The South African Liquor Brandowners Association (Salba) states that the current 14-day ban on alcohol sales declared by government on June 27 has left it with “no choice” but to request that the South African Revenue Service (Sars) provide extended payment terms on the excise duties currently owing to it.
Salba chairperson Sibani Mngadi says the government’s nationwide ban on the sale of alcohol has far-reaching repercussions for the economy.
He explains that alcohol excise tax is imposed at the point of production, which means that the industry has a liability to pay excise tax on end products that are in warehouses and cannot be sold owing to the prohibition of sales.
Salba represents major alcohol manufacturers, including Distell, Heineken, Diageo, Pernod Ricard and DGB.
In addition, Salba is also requesting that, in the case of government extending the current alcohol sales ban beyond the initial 14 days, which is due to end on July 11, the deferment be applicable for the entire period until the ban is lifted.
Salba estimates that the liquor industry will lose retail sales revenue of R6.1-billion as a direct result of the current two-week ban, which is equivalent to 4.1% of projected sales values for this year.
“The potential direct loss in gross domestic product [GDP] is estimated to be R3.8-billion, equivalent to 0.1% of national GDP at market prices for 2020. Government will lose an estimated R3.6-billion in direct tax revenue [excluding excise tax] for the two weeks,” says Mngadi.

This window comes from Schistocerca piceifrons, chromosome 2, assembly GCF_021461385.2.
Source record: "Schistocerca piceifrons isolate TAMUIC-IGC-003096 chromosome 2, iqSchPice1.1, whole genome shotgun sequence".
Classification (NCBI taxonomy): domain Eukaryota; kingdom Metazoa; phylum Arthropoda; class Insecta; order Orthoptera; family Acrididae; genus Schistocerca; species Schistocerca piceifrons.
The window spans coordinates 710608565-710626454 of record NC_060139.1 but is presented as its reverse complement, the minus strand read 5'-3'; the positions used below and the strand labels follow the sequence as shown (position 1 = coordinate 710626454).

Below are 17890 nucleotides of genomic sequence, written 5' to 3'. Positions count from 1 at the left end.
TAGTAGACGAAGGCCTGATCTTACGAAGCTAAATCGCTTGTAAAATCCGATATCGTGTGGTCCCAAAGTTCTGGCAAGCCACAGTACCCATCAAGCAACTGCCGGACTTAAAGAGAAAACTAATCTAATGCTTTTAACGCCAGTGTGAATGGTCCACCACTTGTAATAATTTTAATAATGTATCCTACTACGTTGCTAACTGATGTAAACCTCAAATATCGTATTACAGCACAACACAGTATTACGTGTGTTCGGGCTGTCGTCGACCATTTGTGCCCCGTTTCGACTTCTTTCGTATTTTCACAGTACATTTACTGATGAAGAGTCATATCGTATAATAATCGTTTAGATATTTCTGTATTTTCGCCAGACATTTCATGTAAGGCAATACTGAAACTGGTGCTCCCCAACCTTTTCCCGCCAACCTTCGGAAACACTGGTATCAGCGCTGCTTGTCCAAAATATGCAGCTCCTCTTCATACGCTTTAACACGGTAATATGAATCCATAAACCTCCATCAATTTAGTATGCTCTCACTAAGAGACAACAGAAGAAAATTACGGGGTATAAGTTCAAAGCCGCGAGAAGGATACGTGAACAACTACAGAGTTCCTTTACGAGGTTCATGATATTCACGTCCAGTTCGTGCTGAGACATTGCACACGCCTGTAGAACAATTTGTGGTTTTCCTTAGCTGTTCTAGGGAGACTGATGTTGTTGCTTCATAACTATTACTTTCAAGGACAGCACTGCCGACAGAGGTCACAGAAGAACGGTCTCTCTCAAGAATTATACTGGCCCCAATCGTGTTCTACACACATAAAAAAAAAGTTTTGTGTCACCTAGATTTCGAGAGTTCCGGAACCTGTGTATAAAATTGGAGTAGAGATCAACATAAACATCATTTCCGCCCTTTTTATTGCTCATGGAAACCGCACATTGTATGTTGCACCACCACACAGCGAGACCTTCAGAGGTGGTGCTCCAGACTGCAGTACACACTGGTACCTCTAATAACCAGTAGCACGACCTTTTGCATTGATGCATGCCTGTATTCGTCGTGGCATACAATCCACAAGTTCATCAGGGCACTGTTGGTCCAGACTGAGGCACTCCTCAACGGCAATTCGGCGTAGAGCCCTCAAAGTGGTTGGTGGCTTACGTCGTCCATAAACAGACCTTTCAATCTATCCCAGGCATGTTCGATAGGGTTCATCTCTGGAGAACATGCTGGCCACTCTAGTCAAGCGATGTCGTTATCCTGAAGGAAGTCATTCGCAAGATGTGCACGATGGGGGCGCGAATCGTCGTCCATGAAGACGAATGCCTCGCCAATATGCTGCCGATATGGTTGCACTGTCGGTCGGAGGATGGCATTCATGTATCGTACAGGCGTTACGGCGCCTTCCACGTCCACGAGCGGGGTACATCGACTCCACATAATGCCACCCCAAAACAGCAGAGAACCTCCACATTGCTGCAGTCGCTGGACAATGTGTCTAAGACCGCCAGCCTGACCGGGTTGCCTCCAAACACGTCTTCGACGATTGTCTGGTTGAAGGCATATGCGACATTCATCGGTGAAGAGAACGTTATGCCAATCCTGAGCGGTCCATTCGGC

Further, he says the potential direct excise tax income lost is estimated to be R1.5-billion, which is equivalent to 2.7% of excise revenue this year.
“One of the few survival options to avoid a short-term liquidity challenge is to hold back on accounts payable of which monthly excise tax payments to Sars are a big chunk. We hope Sars will be understanding and grant us deferment of excise tax payable for the whole duration of the ban,” says Mngadi.
FINANCIAL AND JOBS CRISIS
In a statement, Salba says the industry and its entire value chain are facing an “enormous financial crisis”, and its capacity to make these excise tax payments is severely constrained. Current market conditions have also made it difficult for members to secure short-term funding.
The sustainability of the sector, now and in the post-Covid-19 era, is dependent on this deferment if further job losses are to be avoided, Salba argues.
The current 14-day ban puts an estimated 4 604 jobs at risk. This is equivalent to 0.03% of the national total formal and informal employment for 2020.
To date, this brings the total jobs at risk for all bans to 233 547 jobs, which is equivalent to 1.49% of the national total for formal and informal employment for 2020.
Salba says the alcohol industry will play an invaluable role in helping South Africa’s economy recover post-Cocid-19.
Currently, the industry supports more than 35 000 township-based businesses (such as taverns), more than 10 000 off-site consumption retailers, and more than 22 500 labour-intensive firms (such as restaurants, hotels and wine estates).
“With no economic measures having been put in place to mitigate the devastating impact lockdown will have on livelihoods, the hospitality, tourism and alcohol industries will continue to bear the brunt of the cycle of lockdowns and alcohol bans which looks likely to continue until we have sufficient numbers of the population vaccinated.
“The industry has appealed to the government to enter into discussions on reasonable and viable alternatives,” he says.
Nonetheless, in a statement, Salba says the alcohol industry shares the concerns about the sharp rise in Covid-19 infections and the threat to life that this poses for the people of South Africa.
As such, Salba requests government to reassess its response to the pandemic by implementing more effective measures, including addressing its handling of the vaccine rollout.